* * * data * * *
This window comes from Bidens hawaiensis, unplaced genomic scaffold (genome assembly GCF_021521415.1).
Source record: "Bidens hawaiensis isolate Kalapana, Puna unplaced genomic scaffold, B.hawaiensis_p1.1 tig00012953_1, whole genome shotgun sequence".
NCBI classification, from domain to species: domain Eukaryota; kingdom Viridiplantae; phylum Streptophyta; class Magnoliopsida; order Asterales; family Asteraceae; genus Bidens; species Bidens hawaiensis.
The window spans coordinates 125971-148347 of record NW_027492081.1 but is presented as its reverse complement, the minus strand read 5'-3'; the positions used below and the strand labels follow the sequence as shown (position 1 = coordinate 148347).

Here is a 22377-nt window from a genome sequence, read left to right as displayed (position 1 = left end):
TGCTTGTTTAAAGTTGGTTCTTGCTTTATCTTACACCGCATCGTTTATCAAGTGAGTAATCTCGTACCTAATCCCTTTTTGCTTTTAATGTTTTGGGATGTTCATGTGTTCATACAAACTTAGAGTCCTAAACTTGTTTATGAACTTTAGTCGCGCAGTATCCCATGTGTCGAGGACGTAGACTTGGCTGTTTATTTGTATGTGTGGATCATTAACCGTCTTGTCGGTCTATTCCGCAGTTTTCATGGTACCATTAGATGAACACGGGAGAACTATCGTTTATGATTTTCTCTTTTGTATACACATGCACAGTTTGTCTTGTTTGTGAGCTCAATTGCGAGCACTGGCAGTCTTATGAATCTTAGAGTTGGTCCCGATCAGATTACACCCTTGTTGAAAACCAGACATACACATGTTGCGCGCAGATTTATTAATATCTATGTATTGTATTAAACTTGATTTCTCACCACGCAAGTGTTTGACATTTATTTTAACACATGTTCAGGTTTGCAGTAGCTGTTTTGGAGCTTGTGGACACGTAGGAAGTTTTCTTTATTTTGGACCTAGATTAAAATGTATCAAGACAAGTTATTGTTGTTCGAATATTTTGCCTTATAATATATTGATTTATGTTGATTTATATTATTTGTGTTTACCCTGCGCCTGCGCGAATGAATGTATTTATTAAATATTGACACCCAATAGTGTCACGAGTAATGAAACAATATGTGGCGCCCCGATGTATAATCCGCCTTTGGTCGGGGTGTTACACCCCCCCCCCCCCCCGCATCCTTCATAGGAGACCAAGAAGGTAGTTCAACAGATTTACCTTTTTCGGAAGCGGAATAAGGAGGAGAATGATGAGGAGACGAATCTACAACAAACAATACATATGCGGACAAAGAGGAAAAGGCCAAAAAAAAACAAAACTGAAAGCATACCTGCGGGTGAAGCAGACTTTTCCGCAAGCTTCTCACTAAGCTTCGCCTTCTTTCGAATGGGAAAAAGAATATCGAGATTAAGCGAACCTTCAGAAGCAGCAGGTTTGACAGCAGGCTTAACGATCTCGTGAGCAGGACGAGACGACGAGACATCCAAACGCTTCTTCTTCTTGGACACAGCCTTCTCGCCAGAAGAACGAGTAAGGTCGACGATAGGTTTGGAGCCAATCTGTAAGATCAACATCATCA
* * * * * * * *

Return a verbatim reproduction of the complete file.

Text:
This window comes from Bidens hawaiensis, unplaced genomic scaffold (genome assembly GCF_021521415.1).
Source record: "Bidens hawaiensis isolate Kalapana, Puna unplaced genomic scaffold, B.hawaiensis_p1.1 tig00012953_1, whole genome shotgun sequence".
NCBI classification, from domain to species: domain Eukaryota; kingdom Viridiplantae; phylum Streptophyta; class Magnoliopsida; order Asterales; family Asteraceae; genus Bidens; species Bidens hawaiensis.
The window spans coordinates 125971-148347 of record NW_027492081.1 but is presented as its reverse complement, the minus strand read 5'-3'; the positions used below and the strand labels follow the sequence as shown (position 1 = coordinate 148347).

Here is a 22377-nt window from a genome sequence, read left to right as displayed (position 1 = left end):
TGCTTGTTTAAAGTTGGTTCTTGCTTTATCTTACACCGCATCGTTTATCAAGTGAGTAATCTCGTACCTAATCCCTTTTTGCTTTTAATGTTTTGGGATGTTCATGTGTTCATACAAACTTAGAGTCCTAAACTTGTTTATGAACTTTAGTCGCGCAGTATCCCATGTGTCGAGGACGTAGACTTGGCTGTTTATTTGTATGTGTGGATCATTAACCGTCTTGTCGGTCTATTCCGCAGTTTTCATGGTACCATTAGATGAACACGGGAGAACTATCGTTTATGATTTTCTCTTTTGTATACACATGCACAGTTTGTCTTGTTTGTGAGCTCAATTGCGAGCACTGGCAGTCTTATGAATCTTAGAGTTGGTCCCGATCAGATTACACCCTTGTTGAAAACCAGACATACACATGTTGCGCGCAGATTTATTAATATCTATGTATTGTATTAAACTTGATTTCTCACCACGCAAGTGTTTGACATTTATTTTAACACATGTTCAGGTTTGCAGTAGCTGTTTTGGAGCTTGTGGACACGTAGGAAGTTTTCTTTATTTTGGACCTAGATTAAAATGTATCAAGACAAGTTATTGTTGTTCGAATATTTTGCCTTATAATATATTGATTTATGTTGATTTATATTATTTGTGTTTACCCTGCGCCTGCGCGAATGAATGTATTTATTAAATATTGACACCCAATAGTGTCACGAGTAATGAAACAATATGTGGCGCCCCGATGTATAATCCGCCTTTGGTCGGGGTGTTACACCCCCCCCCCCCCCCGCATCCTTCATAGGAGACCAAGAAGGTAGTTCAACAGATTTACCTTTTTCGGAAGCGGAATAAGGAGGAGAATGATGAGGAGACGAATCTACAACAAACAATACATATGCGGACAAAGAGGAAAAGGCCAAAAAAAAACAAAACTGAAAGCATACCTGCGGGTGAAGCAGACTTTTCCGCAAGCTTCTCACTAAGCTTCGCCTTCTTTCGAATGGGAAAAAGAATATCGAGATTAAGCGAACCTTCAGAAGCAGCAGGTTTGACAGCAGGCTTAACGATCTCGTGAGCAGGACGAGACGACGAGACATCCAAACGCTTCTTCTTCTTGGACACAGCCTTCTCGCCAGAAGAACGAGTAAGGTCGACGATAGGTTTGGAGCCAATCTGTAAGATCAACATCATCA